``````CelExpression expr;

for (int i=0; i<N; i++){
for (int j=0; j<L; j++){

expr += x[i][j];

}
}

``````

## Mixed integer linear programming

If you want some of your variables to be integers, use `CelIntVar` instead of `CelNumVar`. You must bind the solver to an Integer Linear Programming solver as well, for example Coin-cbc.

## Examples

Let's consider an assignment problem like this :

``````/*

supply       demand
+---+        +---+
| 1 |        | 1 |
+---+\       +---+
\
+---+  \     +---+
| 2 |---\----| 2 |
+---+    \   +---+
\
+---+      \ +---+
| 3 |       \| 3 |
+---+        +---+

x_i_j = 1 iff supply i is connected to demand j

This figure shows x_1_3 and x_2_2
*/
``````

See the formal mathematical definition here

We define a multi-dimensional variable `x` :

``````int S = 3;  // number of supply
int D = 3;  // number of demand

CelNumVarArray x;
x.multiDimensionResize(2, S, D);
``````

The objective is to minimize the cost of the sum of assignments :

``````CelExpression objective;
for (int i=0; i<S; i++){
for (int j=0; j<D; j++){
objective += x[i][j];
}
}
model.setObjective ( objective );
``````

Note that we could have weighted any assignment by writing something like `objective += cost[i][j] * x[i][j];`

Then we define constraints in a similar way to the underlying mathematical model :

Each supply must supply something: ``````for (int i=0; i<S; i++){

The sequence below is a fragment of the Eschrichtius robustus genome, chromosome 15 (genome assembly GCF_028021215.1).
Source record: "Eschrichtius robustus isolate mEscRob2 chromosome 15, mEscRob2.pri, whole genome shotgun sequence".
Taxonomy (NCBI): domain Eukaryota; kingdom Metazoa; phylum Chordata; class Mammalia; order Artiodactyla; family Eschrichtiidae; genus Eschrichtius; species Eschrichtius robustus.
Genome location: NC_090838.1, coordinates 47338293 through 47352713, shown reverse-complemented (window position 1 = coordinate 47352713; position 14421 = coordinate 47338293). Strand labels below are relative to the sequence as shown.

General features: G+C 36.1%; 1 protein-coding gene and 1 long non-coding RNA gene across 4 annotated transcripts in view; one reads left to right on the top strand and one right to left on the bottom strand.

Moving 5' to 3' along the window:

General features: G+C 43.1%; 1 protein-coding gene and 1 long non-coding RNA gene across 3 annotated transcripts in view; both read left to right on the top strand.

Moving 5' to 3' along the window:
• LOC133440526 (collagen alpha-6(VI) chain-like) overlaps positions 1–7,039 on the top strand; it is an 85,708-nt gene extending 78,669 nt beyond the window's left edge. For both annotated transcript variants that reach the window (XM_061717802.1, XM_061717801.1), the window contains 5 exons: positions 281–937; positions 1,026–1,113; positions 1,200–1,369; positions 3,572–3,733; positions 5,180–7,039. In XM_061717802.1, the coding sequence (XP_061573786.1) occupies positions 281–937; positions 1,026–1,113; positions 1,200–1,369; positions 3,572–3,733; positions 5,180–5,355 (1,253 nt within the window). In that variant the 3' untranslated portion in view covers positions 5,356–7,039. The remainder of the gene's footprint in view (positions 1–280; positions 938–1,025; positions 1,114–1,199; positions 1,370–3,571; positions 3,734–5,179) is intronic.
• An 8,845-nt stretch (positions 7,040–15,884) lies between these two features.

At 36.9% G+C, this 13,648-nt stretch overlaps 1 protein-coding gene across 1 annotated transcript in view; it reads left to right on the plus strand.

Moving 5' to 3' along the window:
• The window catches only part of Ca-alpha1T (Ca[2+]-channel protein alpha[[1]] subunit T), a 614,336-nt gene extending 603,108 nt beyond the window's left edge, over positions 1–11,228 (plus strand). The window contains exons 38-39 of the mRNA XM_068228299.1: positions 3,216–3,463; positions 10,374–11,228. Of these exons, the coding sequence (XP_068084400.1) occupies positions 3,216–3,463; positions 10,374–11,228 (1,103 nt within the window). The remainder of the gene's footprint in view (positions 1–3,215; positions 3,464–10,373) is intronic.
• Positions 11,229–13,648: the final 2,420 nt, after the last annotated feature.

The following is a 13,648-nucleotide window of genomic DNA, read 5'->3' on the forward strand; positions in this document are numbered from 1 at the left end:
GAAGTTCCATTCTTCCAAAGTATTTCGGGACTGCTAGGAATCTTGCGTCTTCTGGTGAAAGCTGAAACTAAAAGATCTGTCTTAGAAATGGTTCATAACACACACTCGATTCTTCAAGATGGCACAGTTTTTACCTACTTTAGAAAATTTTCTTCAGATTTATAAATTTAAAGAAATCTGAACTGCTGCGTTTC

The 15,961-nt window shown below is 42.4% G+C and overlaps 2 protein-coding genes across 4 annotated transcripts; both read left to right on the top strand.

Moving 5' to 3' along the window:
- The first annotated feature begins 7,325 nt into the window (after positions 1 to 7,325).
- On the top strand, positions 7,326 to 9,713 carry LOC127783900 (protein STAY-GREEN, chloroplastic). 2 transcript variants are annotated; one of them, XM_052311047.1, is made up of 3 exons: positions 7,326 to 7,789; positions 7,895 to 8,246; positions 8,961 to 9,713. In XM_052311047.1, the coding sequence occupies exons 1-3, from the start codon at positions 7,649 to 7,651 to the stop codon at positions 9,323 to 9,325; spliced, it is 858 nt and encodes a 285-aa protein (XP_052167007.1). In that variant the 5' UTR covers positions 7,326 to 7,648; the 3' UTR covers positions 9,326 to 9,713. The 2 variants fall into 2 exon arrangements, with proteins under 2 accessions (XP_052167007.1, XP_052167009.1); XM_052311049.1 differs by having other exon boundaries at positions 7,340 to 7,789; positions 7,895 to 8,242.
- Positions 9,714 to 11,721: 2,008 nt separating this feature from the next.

CelExpression supplyConstraint;
for (int j=0; j<D; j++){
supplyConstraint += x[i][j];
}
}
``````

Each demand must be fulfilled: ``````for (int j=0; j<D; j++){
CelExpression demandConstraint;
for (int i=0; i<S; i++){
demandConstraint += x[i][j];
}
}
``````
``````for (int i=0; i<S; i++){
for (int j=0; j<D; j++){
}
}
``````

Rehearse/tests/testRehearse.cpp contains other examples like :

• Chinese remainders resolution with ILP
• Various versions of assignment problem
• Various linear and integer linear programs
• Extensive use of variable arrays

See INSTALL

## How to contribute

Before contributing make sure all the tests are OK. Beware with dynamic aspect of `CelExpression` class, make sure the library doesn't leak memory by running valgrind.

In the directory `Rehearse/tests/`, run :

``````valgrind --tool=memcheck --leak-check=yes ./unitTest > analyze.log 2>&1
``````

or

``````valgrind --tool=memcheck --leak-check=full ./unitTest > analyze.log 2>&1
``````

depending on your valgrind version. Verify that the log has

``````==????==    definitely lost: 0 bytes in 0 blocks
==????==    indirectly lost: 0 bytes in 0 blocks
==????==      possibly lost: 0 bytes in 0 blocks
``````

or a suite of

``````All heap blocks were freed -- no leaks are possible
``````